“Oh, you!” She sat up slapping his chest. “The truth! Or I will—I will never speak to you again!”

I am sorry.” He replied. “It was just seeing your eyes grow wider every time I started again. It is four—”

“Four what? Fourteen? Forty? Four hundred?” She leaned up, “Mein Gott! Four thousand?”

Hartmann touched her face. “Four women before you, between when I was sixteen and now.”

“In truth?” she demanded.

“I was never a typical soldier. I was always quiet, gentle with children and women, and polite.” He looked wistful. “I never considered women as something to use and discard. They chose to be with me and taught me how to please a woman before I pleased myself.”

“Will I ever meet any of them?” Marta asked.

Hartmann’s face became sad. “All were women I met in winter quarters. I checked when we returned through the towns and cities where they lived. None of them are still alive.”

The phone rang, and she leaned up.

“A phone? When did I get a phone?” He asked.

She sat up. As she did her breasts rubbed his face, and he lost track of what was happening for a moment. “Since I had one installed,” She caught the receiver. “Hallo?” She plumped up her pillow, sitting up a little, which removed her body from his face. She listened, then looked at Hartmann. “Richard, Reverend Doctor Wiley spoke to the Catholic priest, Father Mazzare. He wishes to speak to you.”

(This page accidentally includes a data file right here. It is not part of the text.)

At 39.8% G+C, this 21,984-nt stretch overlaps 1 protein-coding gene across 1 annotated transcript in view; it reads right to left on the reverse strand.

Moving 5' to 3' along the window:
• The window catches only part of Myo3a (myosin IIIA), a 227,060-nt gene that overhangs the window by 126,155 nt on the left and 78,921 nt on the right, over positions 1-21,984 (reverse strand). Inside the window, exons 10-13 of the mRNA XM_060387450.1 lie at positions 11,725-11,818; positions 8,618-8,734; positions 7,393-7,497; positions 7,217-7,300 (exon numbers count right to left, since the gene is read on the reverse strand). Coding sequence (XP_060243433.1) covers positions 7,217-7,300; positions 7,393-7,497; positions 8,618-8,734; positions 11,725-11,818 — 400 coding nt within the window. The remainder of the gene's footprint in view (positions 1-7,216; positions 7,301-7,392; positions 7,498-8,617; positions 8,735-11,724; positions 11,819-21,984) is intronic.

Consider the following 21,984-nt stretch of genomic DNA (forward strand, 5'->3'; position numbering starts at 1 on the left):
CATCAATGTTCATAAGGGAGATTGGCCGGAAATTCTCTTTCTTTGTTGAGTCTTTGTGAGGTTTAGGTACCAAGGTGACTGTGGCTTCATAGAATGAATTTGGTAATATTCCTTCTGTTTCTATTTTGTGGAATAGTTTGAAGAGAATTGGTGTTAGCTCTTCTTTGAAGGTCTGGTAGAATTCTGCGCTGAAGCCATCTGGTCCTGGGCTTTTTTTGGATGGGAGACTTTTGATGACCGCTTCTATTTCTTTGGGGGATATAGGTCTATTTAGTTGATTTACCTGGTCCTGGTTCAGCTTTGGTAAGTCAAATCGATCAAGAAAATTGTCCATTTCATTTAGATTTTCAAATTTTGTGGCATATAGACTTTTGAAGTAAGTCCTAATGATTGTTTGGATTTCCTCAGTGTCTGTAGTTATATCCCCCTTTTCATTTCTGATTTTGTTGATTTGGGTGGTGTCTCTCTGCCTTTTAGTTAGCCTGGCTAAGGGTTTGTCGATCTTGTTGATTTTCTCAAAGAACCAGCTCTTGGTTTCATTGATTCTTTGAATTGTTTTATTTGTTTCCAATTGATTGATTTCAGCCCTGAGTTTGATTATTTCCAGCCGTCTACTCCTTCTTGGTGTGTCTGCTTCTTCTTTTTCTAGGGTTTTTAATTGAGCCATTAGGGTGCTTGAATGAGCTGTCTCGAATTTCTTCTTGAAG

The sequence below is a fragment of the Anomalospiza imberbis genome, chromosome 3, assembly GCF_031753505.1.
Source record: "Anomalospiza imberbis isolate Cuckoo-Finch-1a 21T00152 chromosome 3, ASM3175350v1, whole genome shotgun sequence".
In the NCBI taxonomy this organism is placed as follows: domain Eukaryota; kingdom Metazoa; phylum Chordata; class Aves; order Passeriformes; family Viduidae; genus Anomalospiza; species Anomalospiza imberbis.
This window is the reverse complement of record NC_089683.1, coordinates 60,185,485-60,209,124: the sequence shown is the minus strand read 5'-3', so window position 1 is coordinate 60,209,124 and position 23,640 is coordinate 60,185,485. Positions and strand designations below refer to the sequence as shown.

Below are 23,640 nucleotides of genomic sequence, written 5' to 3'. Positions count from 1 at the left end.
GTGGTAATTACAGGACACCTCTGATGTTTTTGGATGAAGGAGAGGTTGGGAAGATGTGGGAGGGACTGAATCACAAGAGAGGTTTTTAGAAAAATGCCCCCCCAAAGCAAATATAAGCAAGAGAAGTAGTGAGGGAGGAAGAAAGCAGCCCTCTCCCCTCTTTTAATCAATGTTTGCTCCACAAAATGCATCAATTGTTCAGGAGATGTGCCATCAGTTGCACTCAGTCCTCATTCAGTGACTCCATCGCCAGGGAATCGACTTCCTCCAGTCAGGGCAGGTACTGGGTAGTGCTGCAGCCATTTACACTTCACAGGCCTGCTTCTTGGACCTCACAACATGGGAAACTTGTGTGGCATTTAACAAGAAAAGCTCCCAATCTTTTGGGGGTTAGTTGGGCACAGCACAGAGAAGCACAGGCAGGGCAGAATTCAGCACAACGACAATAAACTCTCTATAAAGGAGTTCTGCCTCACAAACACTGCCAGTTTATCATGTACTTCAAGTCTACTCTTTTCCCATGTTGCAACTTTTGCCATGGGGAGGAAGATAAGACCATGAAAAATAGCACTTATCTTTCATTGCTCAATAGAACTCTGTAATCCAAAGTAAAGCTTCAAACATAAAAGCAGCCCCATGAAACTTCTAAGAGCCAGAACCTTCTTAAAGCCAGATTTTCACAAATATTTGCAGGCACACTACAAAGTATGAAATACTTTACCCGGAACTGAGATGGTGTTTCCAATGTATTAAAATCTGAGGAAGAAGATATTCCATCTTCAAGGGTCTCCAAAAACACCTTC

Richard lay back. “And if I do not wish to speak to him?”

She looked at the phone in her hand. “I spoke to him after you left to return to Suhl. He told me to tell you this, ‘I will not condemn you for marrying the girl. I merely wish to discuss your belief that God hates you.’ ”

He thought about it. “Well, soon enough he will use force. Let us go now to get it over with.”


Enoch Wiley saw the man and worried a bit at his expression. Marta introduced them, and while polite, his face was still hard. He made idle small talk, and while Marta replied, Hartmann was merely a mannequin moving along with them. They got to St Mary’s and instead of going into the church or the rectory, he led them to the back. Father Mazzare was busy at his hobby, which was working on cars. Or at least he thought those were the Father’s legs that stuck out from below the engine compartment.


“Oh, Enoch, give me a moment, this nut is tight—there!” There was a splashing sound, and Mazzare slid out on the mechanic’s board, setting down the wrench he was using. “We have to wait for the oil to drain.” He wiped his greasy hands on a rag. “Hello again, Marta. This is your young man?” She introduced them, and Mazzare went to a small container, scooping out a small portion of hand cleaner. “Give me a moment, son. We have to be careful about wasting the hand cleaner. They aren’t making more of it yet.” He rubbed the spoonful into his hands, then wiped them again with another, cleaner rag. Then he turned and offered his hand, which Hartmann ignored.

“I came to listen to your words, Vater. I do not expect them to help.”


He looked down at Marta.

“At least do him and me the courtesy of listening.”

He sighed and nodded.

“I was alarmed when I heard you thought God hated you. May I ask why you think so?” Hartmann looked down at Marta.

“Oh, she didn’t tell me why you do, only that you believe it. Reverend Wiley also told me nothing.”